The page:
Near-shore surface winds along the coast of Peru/Chile as derived from altimetry

Orlando Astudillo (LEGOS, Laboratoire d'Etudes en Géophysique et Océanographie Spatiales, Toulouse, France - CEAZA, Center for Advanced Studies in Arid Zones, La Serena, Chile, France)

CoAuthors

Boris Dewitte (LEGOS, Laboratoire d’Etudes en Géophysique et Océanographie Spatiales, Toulouse, France, France); Frédéric Frappart (LEGOS, Laboratoire d’Etudes en Géophysique et Océanographie Spatiales, Toulouse, France, France); Marcel Ramos (CEAZA, Center for Advanced Studies in Arid Zones, La Serena, Chile, Chile); Luis Bravo (CEAZA, Center for Advanced Studies in Arid Zones, La Serena, Chile, Chile); Katerina Goubanova (LEGOS, Laboratoire d’Etudes en Géophysique et Océanographie Spatiales, Toulouse, France, France); Jorge Vazquez (JPL, Jet Propulsion Laboratory/California Institute of Technology, Pasadena, USA, USA); José Rutllant (Department of Geophysics, University of Chile, Santiago, Chile, Chile)

Event: 2014 Ocean Surface Topography Science Team Meeting

Session: Science Results from Satellite Altimetry: Finer scale ocean processes (mesoscale and coastal)

Presentation type: Type Poster

The near-shore surface mesoscale atmospheric circulation in the upwelling systems off Peru and Chile is influential on the Sea Surface Temperature (SST) through various processes. There has been a debate whether or not the so-called "wind drop-off", that is a shoreward decrease of the surface winds, can act as an effective forcing of upwelling through Ekman pumping. Although the wind drop-off has been simulated by high-resolution atmospheric models, it has not been well documented due to uncertainties in the scatterometry-derived wind estimates near the coast associated with land contamination (satellite blind-zone of ~40km). Here we use the along-track altimetry-derived wind data Jason1&2 et ENVISAT satellites on nominal and interleaved tracks, to estimate wind amplitude near shore and document its variability at intraseasonal to seasonal timescales. The wind intensity is estimated through the inversion of the radar backscattering coefficient. The focus is on the drop-off zones and coastal jets associated with topographic effects in the central Peru and Chile regions where large upwelling favourable winds are found at regional scale. The data are first compared to observations of the diffusiometers of previous and current satellite missions (ERS, QuikSCAT, ASCAT) and to the ECMWF, FNL and CFSR reanalyses over the open ocean region, which allows deriving a calibration method of the data. The calibrated data are analysed near the coast, compared to coastal meteorological stations, and interpreted in terms of their coherence with Multi-scale Ultra-high Resolution (MUR) SST data. A comparison with a nested high-resolution (~4km) atmospheric model simulation is presented.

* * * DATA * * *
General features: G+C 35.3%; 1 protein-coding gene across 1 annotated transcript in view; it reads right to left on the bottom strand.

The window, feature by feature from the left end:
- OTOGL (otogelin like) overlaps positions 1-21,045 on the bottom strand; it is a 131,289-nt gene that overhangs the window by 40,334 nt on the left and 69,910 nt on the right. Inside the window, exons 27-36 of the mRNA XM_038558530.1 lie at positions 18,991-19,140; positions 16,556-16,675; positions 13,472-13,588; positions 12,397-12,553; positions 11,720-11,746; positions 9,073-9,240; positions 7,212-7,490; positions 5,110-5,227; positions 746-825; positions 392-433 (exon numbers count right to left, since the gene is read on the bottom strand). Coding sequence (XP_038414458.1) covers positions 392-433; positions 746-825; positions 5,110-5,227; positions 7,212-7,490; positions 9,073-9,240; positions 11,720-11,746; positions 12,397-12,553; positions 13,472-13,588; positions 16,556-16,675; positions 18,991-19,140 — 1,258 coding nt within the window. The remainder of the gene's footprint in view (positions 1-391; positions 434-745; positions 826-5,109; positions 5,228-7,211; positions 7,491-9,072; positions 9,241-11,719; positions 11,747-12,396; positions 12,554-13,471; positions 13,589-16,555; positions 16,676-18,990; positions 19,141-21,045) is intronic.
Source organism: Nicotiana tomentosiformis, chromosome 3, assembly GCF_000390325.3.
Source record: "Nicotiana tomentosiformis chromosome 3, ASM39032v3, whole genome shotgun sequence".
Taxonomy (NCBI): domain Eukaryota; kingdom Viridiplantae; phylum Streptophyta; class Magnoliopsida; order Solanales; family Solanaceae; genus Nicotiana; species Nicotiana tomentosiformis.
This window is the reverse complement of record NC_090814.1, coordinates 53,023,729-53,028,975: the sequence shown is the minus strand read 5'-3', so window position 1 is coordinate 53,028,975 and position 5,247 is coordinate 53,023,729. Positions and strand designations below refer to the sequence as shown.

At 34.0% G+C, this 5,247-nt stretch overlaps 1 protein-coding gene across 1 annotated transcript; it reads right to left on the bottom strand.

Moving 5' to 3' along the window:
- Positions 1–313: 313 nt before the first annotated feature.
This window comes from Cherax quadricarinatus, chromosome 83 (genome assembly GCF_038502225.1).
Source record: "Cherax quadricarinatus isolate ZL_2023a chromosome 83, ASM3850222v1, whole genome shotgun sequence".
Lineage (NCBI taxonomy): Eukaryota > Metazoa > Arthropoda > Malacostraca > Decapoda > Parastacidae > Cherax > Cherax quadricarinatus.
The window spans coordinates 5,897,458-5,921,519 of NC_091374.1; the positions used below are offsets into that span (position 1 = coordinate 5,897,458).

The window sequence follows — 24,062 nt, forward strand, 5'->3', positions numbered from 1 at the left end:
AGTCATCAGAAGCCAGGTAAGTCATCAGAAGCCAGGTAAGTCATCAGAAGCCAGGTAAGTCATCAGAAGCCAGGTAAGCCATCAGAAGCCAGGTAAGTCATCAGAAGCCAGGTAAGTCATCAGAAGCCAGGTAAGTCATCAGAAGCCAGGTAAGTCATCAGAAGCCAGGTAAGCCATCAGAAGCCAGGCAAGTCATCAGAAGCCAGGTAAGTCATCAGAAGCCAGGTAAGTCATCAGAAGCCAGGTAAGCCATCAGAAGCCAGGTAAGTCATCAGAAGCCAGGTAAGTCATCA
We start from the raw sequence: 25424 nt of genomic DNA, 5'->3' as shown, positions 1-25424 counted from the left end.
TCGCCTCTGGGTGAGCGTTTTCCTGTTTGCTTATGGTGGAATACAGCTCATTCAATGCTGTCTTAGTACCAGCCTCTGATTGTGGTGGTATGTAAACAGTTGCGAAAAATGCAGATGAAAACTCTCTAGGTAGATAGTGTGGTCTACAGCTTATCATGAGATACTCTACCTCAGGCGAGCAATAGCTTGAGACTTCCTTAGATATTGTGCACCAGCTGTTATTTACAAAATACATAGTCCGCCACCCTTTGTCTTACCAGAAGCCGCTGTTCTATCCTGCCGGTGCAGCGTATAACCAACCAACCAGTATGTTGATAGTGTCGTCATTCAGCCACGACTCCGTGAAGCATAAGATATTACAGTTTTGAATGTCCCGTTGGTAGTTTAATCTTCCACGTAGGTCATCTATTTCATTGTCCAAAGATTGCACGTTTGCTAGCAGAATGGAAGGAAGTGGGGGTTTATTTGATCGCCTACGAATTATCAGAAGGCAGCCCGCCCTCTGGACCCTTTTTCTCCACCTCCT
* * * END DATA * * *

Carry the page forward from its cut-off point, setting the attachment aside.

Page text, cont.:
Orlando Astudillo
LEGOS, Laboratoire d'Etudes en Géophysique et Océanographie Spatiales, Toulouse, France - CEAZA, Center for Advanced Studies in Arid Zones, La Serena, Chile
France
orlando.astudillo@gmail.com